When ending the conservation, 3000 had one more thing to say.

“I realized that popcorn is underrated. Movie butter popcorn in particular is underrated. So thank y’all for bringing me to that smell,” he added.

If you missed the one-night showing, André 3000 will be on the road for the “André 3000: New Blue Sun Live” tour. Carlos Niño, Nate Mercereau, Surya Botofasina, and Deantoni Parks, who all performed on “New Blue Sun,” will join him in bringing the album to life. Don’t wait too long, as a lot of stops are already sold out.

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In terms of upcoming performances and collaborations, André dropped some big news.

“You should be on the lookout for both,” he said. “We just announced the tour that’s actually starting in New York. I think we’re starting in Brooklyn. The way we made the album, the energy that we took to make it, it’s pulled out of the air and I can’t wait to do that for people live, to see it in person. We have a whole tour coming up, and we will have special guests pop up, so stay tuned.”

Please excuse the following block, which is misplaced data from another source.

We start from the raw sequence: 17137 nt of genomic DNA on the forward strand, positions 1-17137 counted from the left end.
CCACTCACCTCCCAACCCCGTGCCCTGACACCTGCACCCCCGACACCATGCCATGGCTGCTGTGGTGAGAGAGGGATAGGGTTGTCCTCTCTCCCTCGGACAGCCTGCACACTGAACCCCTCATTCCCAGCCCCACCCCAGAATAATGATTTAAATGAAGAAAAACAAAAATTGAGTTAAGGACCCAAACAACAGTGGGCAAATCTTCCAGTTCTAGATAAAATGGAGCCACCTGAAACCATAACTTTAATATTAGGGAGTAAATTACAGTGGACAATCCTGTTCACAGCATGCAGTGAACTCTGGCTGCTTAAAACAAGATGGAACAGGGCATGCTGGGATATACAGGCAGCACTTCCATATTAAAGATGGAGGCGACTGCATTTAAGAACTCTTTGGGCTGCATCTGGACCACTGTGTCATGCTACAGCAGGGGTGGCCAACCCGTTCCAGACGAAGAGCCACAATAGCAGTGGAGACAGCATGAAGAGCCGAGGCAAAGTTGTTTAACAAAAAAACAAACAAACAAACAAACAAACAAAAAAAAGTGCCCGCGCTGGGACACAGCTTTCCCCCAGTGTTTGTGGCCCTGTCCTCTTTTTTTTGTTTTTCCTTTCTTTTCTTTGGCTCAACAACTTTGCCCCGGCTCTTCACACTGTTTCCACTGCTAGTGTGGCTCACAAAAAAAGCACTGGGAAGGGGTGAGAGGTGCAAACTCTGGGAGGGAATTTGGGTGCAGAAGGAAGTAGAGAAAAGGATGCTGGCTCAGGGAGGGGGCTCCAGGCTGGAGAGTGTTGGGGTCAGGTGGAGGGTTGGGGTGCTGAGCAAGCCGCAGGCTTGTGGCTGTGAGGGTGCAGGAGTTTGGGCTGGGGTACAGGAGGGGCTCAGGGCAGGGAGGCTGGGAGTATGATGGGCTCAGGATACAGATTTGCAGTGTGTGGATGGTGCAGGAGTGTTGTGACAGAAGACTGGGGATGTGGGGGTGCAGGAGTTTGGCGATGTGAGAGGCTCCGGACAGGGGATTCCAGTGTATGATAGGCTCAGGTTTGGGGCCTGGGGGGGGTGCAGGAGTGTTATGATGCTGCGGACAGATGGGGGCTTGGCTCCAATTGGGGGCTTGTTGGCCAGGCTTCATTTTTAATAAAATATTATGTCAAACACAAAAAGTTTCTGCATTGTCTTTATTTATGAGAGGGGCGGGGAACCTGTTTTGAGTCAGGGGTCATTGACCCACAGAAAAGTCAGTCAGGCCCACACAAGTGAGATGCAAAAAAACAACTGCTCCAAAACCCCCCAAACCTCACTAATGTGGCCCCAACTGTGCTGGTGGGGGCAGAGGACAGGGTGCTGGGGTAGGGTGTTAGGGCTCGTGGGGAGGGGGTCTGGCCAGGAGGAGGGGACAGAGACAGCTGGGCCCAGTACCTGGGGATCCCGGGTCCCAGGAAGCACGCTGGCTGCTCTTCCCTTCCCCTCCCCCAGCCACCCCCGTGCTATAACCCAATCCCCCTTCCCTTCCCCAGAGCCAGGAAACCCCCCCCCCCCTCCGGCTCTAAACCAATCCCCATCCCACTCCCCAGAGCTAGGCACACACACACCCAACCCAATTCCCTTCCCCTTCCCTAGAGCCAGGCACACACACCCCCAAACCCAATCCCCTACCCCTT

What made him want to allow people inside his world and see his creative process?

“I felt like it was beautiful and just worth sharing. That’s simply it,” he said.

Another viewer asked him what advice he would give to young Black creators from the South who are feeling constricted by social norms.

“I don’t know the restrictions, I would have to know which restrictions you’re talking about. But I think we’re in the best times. We grew up and we only had one or two opportunities to make it. You only had a radio station or a record company. If they ain’t like you, you are just gone,” André 3000 said. “Now I think the youth or anybody trying to do art or music, you just have so many tentacles, you have so many ways to get out. You can do something tonight, put it out tomorrow, and just be popping. We didn’t have that opportunity, you just have way more opportunity. Like at a click of a button, you could share a thing and people will hopefully like it. Back then, even if you had a demo, you only got to the 10, 20 people you sold it to. The opportunity of technology now is almost unstoppable.”